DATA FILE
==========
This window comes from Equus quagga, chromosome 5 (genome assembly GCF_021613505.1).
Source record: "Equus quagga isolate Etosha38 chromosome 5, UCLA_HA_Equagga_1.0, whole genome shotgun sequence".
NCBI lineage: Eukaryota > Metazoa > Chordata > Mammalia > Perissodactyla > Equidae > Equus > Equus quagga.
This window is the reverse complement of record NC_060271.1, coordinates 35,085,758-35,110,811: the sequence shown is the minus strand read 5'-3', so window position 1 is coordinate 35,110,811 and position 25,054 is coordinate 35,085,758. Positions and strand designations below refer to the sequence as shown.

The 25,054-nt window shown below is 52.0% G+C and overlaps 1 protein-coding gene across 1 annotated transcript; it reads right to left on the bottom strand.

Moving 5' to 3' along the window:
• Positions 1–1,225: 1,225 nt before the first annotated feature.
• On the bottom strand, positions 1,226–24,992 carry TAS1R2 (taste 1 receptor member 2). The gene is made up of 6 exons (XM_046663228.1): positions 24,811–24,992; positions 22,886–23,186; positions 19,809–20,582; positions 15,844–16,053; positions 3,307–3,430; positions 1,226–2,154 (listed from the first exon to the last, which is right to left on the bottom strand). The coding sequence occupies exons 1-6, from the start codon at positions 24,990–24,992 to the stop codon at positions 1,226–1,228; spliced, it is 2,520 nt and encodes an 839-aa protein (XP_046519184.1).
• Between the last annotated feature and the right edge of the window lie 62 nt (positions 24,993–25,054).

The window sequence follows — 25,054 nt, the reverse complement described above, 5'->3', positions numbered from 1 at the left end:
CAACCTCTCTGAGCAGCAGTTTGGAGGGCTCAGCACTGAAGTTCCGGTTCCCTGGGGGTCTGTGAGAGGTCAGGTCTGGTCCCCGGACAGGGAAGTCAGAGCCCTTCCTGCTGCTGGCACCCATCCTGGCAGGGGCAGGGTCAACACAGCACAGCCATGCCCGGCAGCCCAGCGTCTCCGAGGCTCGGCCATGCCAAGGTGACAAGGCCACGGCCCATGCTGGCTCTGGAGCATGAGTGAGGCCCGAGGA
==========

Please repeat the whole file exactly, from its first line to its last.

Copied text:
This window comes from Equus quagga, chromosome 5 (genome assembly GCF_021613505.1).
Source record: "Equus quagga isolate Etosha38 chromosome 5, UCLA_HA_Equagga_1.0, whole genome shotgun sequence".
NCBI lineage: Eukaryota > Metazoa > Chordata > Mammalia > Perissodactyla > Equidae > Equus > Equus quagga.
This window is the reverse complement of record NC_060271.1, coordinates 35,085,758-35,110,811: the sequence shown is the minus strand read 5'-3', so window position 1 is coordinate 35,110,811 and position 25,054 is coordinate 35,085,758. Positions and strand designations below refer to the sequence as shown.

The 25,054-nt window shown below is 52.0% G+C and overlaps 1 protein-coding gene across 1 annotated transcript; it reads right to left on the bottom strand.

Moving 5' to 3' along the window:
• Positions 1–1,225: 1,225 nt before the first annotated feature.
• On the bottom strand, positions 1,226–24,992 carry TAS1R2 (taste 1 receptor member 2). The gene is made up of 6 exons (XM_046663228.1): positions 24,811–24,992; positions 22,886–23,186; positions 19,809–20,582; positions 15,844–16,053; positions 3,307–3,430; positions 1,226–2,154 (listed from the first exon to the last, which is right to left on the bottom strand). The coding sequence occupies exons 1-6, from the start codon at positions 24,990–24,992 to the stop codon at positions 1,226–1,228; spliced, it is 2,520 nt and encodes an 839-aa protein (XP_046519184.1).
• Between the last annotated feature and the right edge of the window lie 62 nt (positions 24,993–25,054).

The window sequence follows — 25,054 nt, the reverse complement described above, 5'->3', positions numbered from 1 at the left end:
CAACCTCTCTGAGCAGCAGTTTGGAGGGCTCAGCACTGAAGTTCCGGTTCCCTGGGGGTCTGTGAGAGGTCAGGTCTGGTCCCCGGACAGGGAAGTCAGAGCCCTTCCTGCTGCTGGCACCCATCCTGGCAGGGGCAGGGTCAACACAGCACAGCCATGCCCGGCAGCCCAGCGTCTCCGAGGCTCGGCCATGCCAAGGTGACAAGGCCACGGCCCATGCTGGCTCTGGAGCATGAGTGAGGCCCGAGGA